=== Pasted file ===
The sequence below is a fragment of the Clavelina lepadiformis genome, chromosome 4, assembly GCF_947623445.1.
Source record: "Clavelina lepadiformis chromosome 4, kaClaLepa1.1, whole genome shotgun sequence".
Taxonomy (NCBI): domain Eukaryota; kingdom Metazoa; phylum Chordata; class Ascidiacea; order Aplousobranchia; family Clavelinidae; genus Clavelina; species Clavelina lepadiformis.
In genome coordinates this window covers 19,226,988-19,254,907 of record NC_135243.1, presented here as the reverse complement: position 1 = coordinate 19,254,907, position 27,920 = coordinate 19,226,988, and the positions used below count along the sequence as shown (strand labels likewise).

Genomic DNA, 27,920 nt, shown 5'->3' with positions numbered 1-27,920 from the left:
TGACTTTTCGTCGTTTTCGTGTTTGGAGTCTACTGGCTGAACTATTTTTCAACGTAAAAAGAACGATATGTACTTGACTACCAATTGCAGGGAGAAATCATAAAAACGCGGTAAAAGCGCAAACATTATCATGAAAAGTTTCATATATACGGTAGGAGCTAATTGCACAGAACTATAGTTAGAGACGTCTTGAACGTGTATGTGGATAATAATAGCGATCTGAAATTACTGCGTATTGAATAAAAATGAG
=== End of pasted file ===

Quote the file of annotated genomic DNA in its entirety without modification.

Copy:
The sequence below is a fragment of the Clavelina lepadiformis genome, chromosome 4, assembly GCF_947623445.1.
Source record: "Clavelina lepadiformis chromosome 4, kaClaLepa1.1, whole genome shotgun sequence".
Taxonomy (NCBI): domain Eukaryota; kingdom Metazoa; phylum Chordata; class Ascidiacea; order Aplousobranchia; family Clavelinidae; genus Clavelina; species Clavelina lepadiformis.
In genome coordinates this window covers 19,226,988-19,254,907 of record NC_135243.1, presented here as the reverse complement: position 1 = coordinate 19,254,907, position 27,920 = coordinate 19,226,988, and the positions used below count along the sequence as shown (strand labels likewise).

Genomic DNA, 27,920 nt, shown 5'->3' with positions numbered 1-27,920 from the left:
TGACTTTTCGTCGTTTTCGTGTTTGGAGTCTACTGGCTGAACTATTTTTCAACGTAAAAAGAACGATATGTACTTGACTACCAATTGCAGGGAGAAATCATAAAAACGCGGTAAAAGCGCAAACATTATCATGAAAAGTTTCATATATACGGTAGGAGCTAATTGCACAGAACTATAGTTAGAGACGTCTTGAACGTGTATGTGGATAATAATAGCGATCTGAAATTACTGCGTATTGAATAAAAATGAG